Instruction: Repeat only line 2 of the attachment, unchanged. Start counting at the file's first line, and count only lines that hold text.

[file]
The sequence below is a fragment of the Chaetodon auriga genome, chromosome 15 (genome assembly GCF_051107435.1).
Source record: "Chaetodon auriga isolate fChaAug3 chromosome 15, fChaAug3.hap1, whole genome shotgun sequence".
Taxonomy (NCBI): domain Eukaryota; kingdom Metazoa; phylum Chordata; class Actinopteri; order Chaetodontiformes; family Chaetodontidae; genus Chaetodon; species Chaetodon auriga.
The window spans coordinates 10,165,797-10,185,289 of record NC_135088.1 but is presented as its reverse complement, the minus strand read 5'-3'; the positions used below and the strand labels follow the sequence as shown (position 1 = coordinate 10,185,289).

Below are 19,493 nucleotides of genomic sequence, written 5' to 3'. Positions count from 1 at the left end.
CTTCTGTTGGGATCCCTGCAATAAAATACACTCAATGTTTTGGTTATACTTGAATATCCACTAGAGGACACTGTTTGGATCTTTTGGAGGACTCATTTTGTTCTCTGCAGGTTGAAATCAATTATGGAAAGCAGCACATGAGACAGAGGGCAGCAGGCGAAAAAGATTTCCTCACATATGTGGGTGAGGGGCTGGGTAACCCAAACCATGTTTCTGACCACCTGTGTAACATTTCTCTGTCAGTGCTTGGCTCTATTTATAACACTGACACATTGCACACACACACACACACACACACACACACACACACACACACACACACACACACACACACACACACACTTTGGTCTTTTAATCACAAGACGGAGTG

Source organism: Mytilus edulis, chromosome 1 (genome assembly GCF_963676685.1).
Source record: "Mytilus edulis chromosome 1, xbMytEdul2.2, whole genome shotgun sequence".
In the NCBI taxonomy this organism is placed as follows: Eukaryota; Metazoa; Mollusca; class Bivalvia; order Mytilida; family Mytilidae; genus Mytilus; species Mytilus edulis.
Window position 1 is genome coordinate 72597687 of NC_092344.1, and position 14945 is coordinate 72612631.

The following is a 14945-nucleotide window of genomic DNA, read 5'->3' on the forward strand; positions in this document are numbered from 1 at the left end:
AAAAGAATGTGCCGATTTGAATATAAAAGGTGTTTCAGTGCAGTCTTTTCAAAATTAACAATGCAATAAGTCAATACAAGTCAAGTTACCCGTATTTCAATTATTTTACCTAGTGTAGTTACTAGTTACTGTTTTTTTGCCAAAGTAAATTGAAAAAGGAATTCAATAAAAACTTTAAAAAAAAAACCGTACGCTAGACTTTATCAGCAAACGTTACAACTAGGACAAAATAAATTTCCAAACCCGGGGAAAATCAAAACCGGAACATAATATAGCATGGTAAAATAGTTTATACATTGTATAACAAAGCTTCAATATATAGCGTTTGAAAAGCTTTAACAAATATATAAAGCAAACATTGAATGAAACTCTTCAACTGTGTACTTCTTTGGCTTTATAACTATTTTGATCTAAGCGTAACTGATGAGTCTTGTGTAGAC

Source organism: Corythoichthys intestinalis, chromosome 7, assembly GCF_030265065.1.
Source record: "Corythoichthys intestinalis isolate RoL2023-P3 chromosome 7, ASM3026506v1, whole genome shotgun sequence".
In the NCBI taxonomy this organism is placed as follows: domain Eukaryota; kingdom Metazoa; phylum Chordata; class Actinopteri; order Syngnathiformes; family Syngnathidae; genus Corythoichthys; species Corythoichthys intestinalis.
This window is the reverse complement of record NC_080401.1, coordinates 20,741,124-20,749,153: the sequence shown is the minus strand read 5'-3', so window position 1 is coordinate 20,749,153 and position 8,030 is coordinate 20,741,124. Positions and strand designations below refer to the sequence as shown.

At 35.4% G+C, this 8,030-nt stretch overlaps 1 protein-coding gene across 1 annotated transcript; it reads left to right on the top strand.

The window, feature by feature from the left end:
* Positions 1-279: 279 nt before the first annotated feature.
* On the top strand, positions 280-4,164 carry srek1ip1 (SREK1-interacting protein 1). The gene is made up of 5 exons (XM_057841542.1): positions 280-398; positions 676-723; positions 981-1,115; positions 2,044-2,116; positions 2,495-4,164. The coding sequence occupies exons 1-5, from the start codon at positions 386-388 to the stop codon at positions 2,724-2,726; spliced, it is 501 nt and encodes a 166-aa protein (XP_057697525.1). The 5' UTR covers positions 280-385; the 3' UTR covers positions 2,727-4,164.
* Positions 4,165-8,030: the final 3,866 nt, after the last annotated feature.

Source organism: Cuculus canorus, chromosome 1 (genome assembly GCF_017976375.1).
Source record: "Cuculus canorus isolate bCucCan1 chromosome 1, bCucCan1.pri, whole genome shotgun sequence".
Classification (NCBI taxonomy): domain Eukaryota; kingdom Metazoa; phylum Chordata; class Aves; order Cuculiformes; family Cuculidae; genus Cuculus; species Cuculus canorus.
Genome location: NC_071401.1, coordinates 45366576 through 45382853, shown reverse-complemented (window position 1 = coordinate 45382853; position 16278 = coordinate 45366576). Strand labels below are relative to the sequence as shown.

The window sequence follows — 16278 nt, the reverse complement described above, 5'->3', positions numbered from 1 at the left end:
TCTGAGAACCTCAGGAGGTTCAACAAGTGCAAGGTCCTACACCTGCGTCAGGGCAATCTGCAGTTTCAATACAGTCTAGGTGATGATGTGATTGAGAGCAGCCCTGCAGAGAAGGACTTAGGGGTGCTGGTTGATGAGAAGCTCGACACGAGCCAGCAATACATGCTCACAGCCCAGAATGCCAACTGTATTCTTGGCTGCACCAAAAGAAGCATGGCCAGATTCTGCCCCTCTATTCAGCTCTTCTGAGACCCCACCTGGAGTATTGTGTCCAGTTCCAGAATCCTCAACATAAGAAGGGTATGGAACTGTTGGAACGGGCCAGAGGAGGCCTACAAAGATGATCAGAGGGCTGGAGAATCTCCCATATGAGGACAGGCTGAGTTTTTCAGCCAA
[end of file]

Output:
Source record: "Chaetodon auriga isolate fChaAug3 chromosome 15, fChaAug3.hap1, whole genome shotgun sequence".